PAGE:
Twin skins, LEI’s, Bow kites, Depower, C Kites etc which one? questions



  • Carlos Fandango – Twin skins, LEI’s, Bow kites, Depower, C Kites etc, for someone starting to move away from fixed bridles/handles, this can become a mine field, can we have explained what the difference between these different kites, how easy they are to launch and land and what advantages are one over the other?….and out of them all what ones would you choose? (experienced flyers of these kites only need to answer)
  • Kevin van Gorp – The question is. What are u going to do with them?
  • Carlos Fandango – The answer is buggy, all disciplines
  • Kevin van Gorp – Don’t think you should be looking for tube kites. Way to fragile. So bowkites C kite SLE falls away. Look for a nice flysurfer most versatile kite fore all disciplined or maybe the elf kite if you can afford it.
  • Phil Revill – I think you have to progress through them all, so depower open cell foil would be my suggested starting point for anyone, as they’re most like FB.  Then, I went onto LEIs, which have very different characteristics, but the low end (non-collapsing nature) and the total depower give them some better characteristics.  Some draw backs too, solo launching and landing take practice, but once nailed, no harder/sketchy than depower foil.  Then finally, I’ve swapped my Zephyr for a 15m S3, which is a different kettle of fish altogether.  I find solo landing in higher winds sketchy, and low wind bridle tangles a pain – but I’ve only flown it 5 times. In short, they are all different, with different + and -, but all take a bit of getting used to.
  • Kevin van Gorp – Flysurfer is closed cell. Acces or frenzy is open cell.
  • Carlos Fandango – Phil Revill Well….if you have the time, a thorough explanation would be good. Kevin van Gorp please explain why a flysurfer would be the best option to go for….and I have no idea what an elf kite is so again, please guys more info
  • Kevin van Gorp – Flysurfer is closed cell. So it’s possible to use them on the water as well (Al disciplines like you asked). Ozone acces and frenzy are open cell so only possible on land and snow. But all these kites are not built for speed. If you want a speedy depower kite you should look for an elf kite. Elfkite is an Russian kite manufacture that makes kites for hi speed snow kite races. These Russians win everything in snow kite course racing. My guess it it will be ideal in a buggy. Especially for long trips. Elfkites have over 80 cells so it will take a while till its fully powerd.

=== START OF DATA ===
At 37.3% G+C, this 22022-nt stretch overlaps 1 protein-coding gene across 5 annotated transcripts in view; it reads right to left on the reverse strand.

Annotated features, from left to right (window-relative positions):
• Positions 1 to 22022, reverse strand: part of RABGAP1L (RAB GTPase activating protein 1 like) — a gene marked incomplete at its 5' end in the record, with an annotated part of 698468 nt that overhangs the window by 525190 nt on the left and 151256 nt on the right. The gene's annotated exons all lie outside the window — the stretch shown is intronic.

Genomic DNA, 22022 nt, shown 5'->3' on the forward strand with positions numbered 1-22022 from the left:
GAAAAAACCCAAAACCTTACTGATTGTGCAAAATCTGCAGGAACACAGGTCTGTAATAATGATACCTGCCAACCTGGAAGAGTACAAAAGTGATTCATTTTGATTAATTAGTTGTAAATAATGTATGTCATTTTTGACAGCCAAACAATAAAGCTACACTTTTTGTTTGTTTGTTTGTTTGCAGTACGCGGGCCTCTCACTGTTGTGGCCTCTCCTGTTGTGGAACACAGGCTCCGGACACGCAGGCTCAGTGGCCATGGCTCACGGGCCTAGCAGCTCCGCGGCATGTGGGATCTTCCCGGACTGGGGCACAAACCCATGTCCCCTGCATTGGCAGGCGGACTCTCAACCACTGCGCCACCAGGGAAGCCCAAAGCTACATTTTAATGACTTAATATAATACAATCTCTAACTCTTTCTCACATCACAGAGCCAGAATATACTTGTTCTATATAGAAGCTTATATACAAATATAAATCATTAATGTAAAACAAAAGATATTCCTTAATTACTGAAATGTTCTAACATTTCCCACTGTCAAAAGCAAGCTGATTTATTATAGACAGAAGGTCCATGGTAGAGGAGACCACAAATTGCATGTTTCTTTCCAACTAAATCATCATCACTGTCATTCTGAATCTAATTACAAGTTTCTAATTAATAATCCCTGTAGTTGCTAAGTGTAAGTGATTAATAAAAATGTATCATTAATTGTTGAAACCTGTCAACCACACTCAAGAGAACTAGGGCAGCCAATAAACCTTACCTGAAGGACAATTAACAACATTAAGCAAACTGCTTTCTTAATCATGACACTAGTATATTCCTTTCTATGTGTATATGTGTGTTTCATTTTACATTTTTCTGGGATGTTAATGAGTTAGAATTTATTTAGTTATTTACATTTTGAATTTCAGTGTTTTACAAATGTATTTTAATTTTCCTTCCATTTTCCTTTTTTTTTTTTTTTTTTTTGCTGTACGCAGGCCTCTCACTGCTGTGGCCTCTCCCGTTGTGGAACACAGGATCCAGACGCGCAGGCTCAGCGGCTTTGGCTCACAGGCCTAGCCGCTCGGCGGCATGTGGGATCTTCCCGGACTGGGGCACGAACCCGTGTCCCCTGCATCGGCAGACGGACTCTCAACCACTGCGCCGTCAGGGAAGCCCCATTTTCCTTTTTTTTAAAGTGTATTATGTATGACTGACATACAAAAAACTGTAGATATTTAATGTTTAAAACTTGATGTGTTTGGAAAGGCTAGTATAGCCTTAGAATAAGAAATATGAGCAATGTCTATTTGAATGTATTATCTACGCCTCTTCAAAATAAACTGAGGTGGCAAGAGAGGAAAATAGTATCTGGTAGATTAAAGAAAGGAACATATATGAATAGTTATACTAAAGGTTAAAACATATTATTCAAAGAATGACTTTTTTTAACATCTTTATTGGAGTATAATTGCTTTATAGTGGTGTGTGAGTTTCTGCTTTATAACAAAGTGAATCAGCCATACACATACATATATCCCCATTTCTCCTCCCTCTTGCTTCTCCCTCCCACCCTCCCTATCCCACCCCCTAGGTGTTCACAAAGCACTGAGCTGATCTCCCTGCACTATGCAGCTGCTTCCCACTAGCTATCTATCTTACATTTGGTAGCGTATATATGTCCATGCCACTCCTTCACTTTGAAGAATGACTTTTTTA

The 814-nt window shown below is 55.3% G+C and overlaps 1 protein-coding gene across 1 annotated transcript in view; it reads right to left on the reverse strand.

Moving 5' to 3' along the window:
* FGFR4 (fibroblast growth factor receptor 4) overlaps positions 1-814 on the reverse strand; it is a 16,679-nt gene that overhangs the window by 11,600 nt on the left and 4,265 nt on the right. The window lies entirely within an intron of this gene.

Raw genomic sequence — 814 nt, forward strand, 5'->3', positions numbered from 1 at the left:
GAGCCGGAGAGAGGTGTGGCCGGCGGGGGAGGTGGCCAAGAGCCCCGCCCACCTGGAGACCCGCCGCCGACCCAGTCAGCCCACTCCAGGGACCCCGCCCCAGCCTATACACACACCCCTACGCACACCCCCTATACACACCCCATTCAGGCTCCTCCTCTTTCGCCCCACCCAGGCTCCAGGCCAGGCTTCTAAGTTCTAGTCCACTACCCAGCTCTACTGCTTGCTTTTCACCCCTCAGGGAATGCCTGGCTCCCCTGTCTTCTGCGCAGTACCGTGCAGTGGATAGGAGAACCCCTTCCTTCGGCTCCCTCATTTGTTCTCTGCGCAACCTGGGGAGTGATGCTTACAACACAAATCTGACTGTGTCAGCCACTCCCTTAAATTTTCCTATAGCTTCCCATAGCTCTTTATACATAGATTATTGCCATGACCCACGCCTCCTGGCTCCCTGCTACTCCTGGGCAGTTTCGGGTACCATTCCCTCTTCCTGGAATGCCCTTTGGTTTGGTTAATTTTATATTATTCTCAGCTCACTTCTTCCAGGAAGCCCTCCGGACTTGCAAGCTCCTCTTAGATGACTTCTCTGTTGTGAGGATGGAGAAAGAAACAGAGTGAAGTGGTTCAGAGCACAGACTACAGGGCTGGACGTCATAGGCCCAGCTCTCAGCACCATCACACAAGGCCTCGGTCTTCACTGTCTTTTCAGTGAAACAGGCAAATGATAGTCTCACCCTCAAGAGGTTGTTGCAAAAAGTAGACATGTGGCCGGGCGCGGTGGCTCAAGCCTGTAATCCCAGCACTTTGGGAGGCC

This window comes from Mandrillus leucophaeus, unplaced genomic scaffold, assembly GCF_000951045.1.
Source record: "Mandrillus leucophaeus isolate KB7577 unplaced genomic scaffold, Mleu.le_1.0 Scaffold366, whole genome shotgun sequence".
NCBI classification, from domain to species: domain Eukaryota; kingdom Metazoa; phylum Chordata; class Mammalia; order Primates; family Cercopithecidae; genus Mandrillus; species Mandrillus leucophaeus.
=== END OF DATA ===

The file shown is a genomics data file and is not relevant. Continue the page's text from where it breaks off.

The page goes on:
• Libre has the radical also a speedy depower kite
  • Bobby Muse – I’ve settled in on HQ Montanas and PL Phantom IIs.  I find no weaknesses in the combination.  Finally not looking at what my next kite acquisition will be.
  • Brian Holgate – Well if we are talking about speed, There is a question whether the twinskin or LEI would be faster. Bobby Muse and I will find out in March. As for Launching and landing in high wind: Twinskins are a little hairy in high winds. LEI’s present a much safer way of launching and landing your kite. Since you launch your kite on the edge of the window and the shape is already there. The question now is Top Speed of the kite. Which has less drag…LEI or Twinskins? Soon we will know!
  • Cresus Archipelago – not wishing to pour cold water on a splendid upcoming racing event – the drags for each of these systems should be known by the manufacturers.
  • Bobby Muse – Brian and I will not really be racing each other, only trying to find the limits of the equipment.  We will both be cheering and encouraging each other.  I too am eager to see what might be possible.  Imagine video of 2 buggies running with and/or passing each other at over 60 mph!  I intend this year to take advantage of many opportunities to get data on kites, winds, and speed.  It will be fun to compare the Vapor, Phantom II, and small LEIs in the high speed arena.
  • Brian Holgate – Yes, drag is known by the manufacturers. However depending on the aplication things change. As Bobby stated we will not be racing. Only testing equipment to see what thier maximum potential is.
  • Cresus Archipelago – Well good luck with that Brian – sounds like you’re going to have a great time.
  • Phil Revill – The only other thoughts I had on this, were bar pressure and leading edge collapse (on LEI).  Us short distance/not always full power freestylers don’t have to keep the bar in all the time, so you long distance ful-power guys might struggle there, fatigue, I mean.  Some LEIs have a depower stop to lock the bar “in”.  The other thought was that some of my smaller LEIs have quite a thin LE, so they need quite a bit of pressure to make sure it doesn’t collapse when being wanged hard.  Again, for freestyle you can stop wanging it and go pump up, but for a balls out speed run like Brian is talking about…  Maybe a slight downwind change in course?
  • Stephen Webb – I’m looking forward to reading the experiences of Brian and Bobby. Flying different styles of kites on the same day will provide an interesting set of opinions. Any chance you can put an old PL C-Quad in the mix? I think they were way ahead of their time, but lost out due to to the problem of folding up on you, if you went to close to the edge. I really liked mine:)
  • Bobby Muse – Stephen the only thing better than comparing equipment head to head, is sharing the results and talking about it!  I’ve never flown a c-quad and don’t have access to one, but I’d be leary of a kite that tends to fold up too close to the edge.  Not a happy moment over 60 mph.